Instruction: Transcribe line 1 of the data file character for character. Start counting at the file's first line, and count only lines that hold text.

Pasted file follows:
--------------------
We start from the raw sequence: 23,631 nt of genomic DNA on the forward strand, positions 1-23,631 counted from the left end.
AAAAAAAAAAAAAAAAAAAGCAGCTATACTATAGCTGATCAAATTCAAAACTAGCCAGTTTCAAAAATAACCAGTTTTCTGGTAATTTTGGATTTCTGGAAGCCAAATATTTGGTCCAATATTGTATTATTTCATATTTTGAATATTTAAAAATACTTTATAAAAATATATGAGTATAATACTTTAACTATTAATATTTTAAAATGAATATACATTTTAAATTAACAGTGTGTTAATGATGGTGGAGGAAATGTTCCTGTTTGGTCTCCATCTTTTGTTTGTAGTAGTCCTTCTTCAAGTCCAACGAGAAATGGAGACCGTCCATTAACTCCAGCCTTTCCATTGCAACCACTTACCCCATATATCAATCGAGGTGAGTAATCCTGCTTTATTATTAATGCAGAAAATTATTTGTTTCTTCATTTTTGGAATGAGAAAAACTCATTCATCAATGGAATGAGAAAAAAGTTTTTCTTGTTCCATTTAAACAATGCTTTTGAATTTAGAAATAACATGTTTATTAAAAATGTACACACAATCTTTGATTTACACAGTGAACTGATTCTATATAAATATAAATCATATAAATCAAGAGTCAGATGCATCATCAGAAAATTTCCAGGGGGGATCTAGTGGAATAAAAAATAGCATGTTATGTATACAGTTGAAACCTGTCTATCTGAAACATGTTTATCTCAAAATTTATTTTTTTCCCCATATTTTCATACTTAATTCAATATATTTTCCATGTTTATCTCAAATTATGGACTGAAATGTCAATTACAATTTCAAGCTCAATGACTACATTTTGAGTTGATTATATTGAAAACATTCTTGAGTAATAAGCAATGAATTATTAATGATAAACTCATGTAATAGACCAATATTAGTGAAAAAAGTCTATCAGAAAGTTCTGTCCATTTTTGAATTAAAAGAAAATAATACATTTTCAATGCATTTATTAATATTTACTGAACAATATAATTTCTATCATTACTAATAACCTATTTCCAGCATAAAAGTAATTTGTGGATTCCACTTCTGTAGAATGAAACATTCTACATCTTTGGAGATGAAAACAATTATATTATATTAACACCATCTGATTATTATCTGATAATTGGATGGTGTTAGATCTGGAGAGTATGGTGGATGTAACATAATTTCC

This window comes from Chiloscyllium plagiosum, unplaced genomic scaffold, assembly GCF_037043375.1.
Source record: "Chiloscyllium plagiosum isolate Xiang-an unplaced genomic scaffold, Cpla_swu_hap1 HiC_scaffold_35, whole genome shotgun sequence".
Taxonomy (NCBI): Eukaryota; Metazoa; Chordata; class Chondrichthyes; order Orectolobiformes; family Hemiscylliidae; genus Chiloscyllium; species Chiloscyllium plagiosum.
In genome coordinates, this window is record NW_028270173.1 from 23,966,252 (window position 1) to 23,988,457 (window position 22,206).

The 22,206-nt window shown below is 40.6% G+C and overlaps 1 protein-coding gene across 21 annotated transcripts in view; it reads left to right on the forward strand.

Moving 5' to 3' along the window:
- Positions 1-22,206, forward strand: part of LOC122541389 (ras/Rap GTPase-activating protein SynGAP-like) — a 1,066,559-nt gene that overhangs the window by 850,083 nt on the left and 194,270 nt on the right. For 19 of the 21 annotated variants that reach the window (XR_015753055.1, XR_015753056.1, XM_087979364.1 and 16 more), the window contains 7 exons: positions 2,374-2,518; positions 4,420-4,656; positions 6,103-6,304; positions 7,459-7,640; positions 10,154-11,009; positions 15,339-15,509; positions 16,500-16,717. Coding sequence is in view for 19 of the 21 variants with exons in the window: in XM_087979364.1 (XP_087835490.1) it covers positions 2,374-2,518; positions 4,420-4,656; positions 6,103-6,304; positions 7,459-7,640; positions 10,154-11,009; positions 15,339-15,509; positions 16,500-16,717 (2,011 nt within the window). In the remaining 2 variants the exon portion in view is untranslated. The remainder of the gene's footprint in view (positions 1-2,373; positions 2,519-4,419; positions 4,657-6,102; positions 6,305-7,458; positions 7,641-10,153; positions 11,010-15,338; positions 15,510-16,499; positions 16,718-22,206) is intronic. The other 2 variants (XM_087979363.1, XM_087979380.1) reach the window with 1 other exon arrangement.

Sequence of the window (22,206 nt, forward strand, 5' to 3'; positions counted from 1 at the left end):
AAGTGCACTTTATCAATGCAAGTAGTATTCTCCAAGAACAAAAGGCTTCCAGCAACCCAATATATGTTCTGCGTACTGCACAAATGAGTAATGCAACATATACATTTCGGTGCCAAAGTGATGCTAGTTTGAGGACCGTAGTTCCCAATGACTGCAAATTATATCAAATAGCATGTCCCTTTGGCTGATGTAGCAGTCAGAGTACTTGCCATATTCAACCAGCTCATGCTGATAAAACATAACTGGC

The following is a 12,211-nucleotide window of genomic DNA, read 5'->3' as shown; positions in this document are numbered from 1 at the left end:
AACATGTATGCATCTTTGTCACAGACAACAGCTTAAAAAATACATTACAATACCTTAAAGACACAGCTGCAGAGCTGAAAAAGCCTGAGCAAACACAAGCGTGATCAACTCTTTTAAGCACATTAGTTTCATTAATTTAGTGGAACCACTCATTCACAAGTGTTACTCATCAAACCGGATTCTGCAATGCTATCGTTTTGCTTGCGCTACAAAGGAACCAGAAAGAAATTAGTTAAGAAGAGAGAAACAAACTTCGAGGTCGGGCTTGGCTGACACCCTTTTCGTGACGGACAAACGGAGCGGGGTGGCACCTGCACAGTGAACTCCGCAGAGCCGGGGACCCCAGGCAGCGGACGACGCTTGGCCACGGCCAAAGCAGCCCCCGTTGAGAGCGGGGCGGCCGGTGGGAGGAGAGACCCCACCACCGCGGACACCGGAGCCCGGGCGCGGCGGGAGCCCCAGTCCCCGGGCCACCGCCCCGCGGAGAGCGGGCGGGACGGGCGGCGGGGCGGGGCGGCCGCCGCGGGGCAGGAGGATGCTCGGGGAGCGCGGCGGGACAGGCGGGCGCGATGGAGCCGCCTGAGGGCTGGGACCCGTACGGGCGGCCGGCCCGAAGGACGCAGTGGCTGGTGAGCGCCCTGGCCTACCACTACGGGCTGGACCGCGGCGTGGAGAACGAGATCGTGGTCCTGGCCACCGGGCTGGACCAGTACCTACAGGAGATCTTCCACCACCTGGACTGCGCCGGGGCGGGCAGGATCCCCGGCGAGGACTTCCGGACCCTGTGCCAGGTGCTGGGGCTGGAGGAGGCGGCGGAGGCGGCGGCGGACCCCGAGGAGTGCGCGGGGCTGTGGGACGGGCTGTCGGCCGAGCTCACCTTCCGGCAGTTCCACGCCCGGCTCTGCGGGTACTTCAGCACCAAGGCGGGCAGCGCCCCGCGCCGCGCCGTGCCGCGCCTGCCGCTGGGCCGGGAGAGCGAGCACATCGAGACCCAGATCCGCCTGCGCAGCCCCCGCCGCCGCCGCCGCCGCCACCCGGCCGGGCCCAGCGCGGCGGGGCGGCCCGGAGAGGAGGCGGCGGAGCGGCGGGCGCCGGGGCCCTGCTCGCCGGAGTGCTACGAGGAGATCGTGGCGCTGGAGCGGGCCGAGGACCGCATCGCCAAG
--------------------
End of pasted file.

We start from the raw sequence: 23,631 nt of genomic DNA on the forward strand, positions 1-23,631 counted from the left end.